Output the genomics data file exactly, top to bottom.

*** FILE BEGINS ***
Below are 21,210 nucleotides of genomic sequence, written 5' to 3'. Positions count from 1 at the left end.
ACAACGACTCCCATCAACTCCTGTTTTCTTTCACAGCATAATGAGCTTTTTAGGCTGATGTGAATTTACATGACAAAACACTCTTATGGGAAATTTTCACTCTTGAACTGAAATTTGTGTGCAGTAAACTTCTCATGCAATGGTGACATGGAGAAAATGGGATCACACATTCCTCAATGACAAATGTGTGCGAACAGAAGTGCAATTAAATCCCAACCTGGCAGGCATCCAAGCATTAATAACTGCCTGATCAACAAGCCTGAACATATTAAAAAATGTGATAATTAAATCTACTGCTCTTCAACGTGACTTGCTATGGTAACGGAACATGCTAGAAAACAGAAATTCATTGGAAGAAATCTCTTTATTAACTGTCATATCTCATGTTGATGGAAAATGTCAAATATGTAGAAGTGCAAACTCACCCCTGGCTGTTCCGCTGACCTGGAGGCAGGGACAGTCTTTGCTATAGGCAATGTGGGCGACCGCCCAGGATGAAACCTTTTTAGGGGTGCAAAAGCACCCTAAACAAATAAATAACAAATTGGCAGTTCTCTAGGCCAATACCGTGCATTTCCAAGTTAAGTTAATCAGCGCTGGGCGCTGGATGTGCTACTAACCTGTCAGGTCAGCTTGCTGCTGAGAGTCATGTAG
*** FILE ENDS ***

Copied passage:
Below are 21,210 nucleotides of genomic sequence, written 5' to 3'. Positions count from 1 at the left end.
ACAACGACTCCCATCAACTCCTGTTTTCTTTCACAGCATAATGAGCTTTTTAGGCTGATGTGAATTTACATGACAAAACACTCTTATGGGAAATTTTCACTCTTGAACTGAAATTTGTGTGCAGTAAACTTCTCATGCAATGGTGACATGGAGAAAATGGGATCACACATTCCTCAATGACAAATGTGTGCGAACAGAAGTGCAATTAAATCCCAACCTGGCAGGCATCCAAGCATTAATAACTGCCTGATCAACAAGCCTGAACATATTAAAAAATGTGATAATTAAATCTACTGCTCTTCAACGTGACTTGCTATGGTAACGGAACATGCTAGAAAACAGAAATTCATTGGAAGAAATCTCTTTATTAACTGTCATATCTCATGTTGATGGAAAATGTCAAATATGTAGAAGTGCAAACTCACCCCTGGCTGTTCCGCTGACCTGGAGGCAGGGACAGTCTTTGCTATAGGCAATGTGGGCGACCGCCCAGGATGAAACCTTTTTAGGGGTGCAAAAGCACCCTAAACAAATAAATAACAAATTGGCAGTTCTCTAGGCCAATACCGTGCATTTCCAAGTTAAGTTAATCAGCGCTGGGCGCTGGATGTGCTACTAACCTGTCAGGTCAGCTTGCTGCTGAGAGTCATGTAG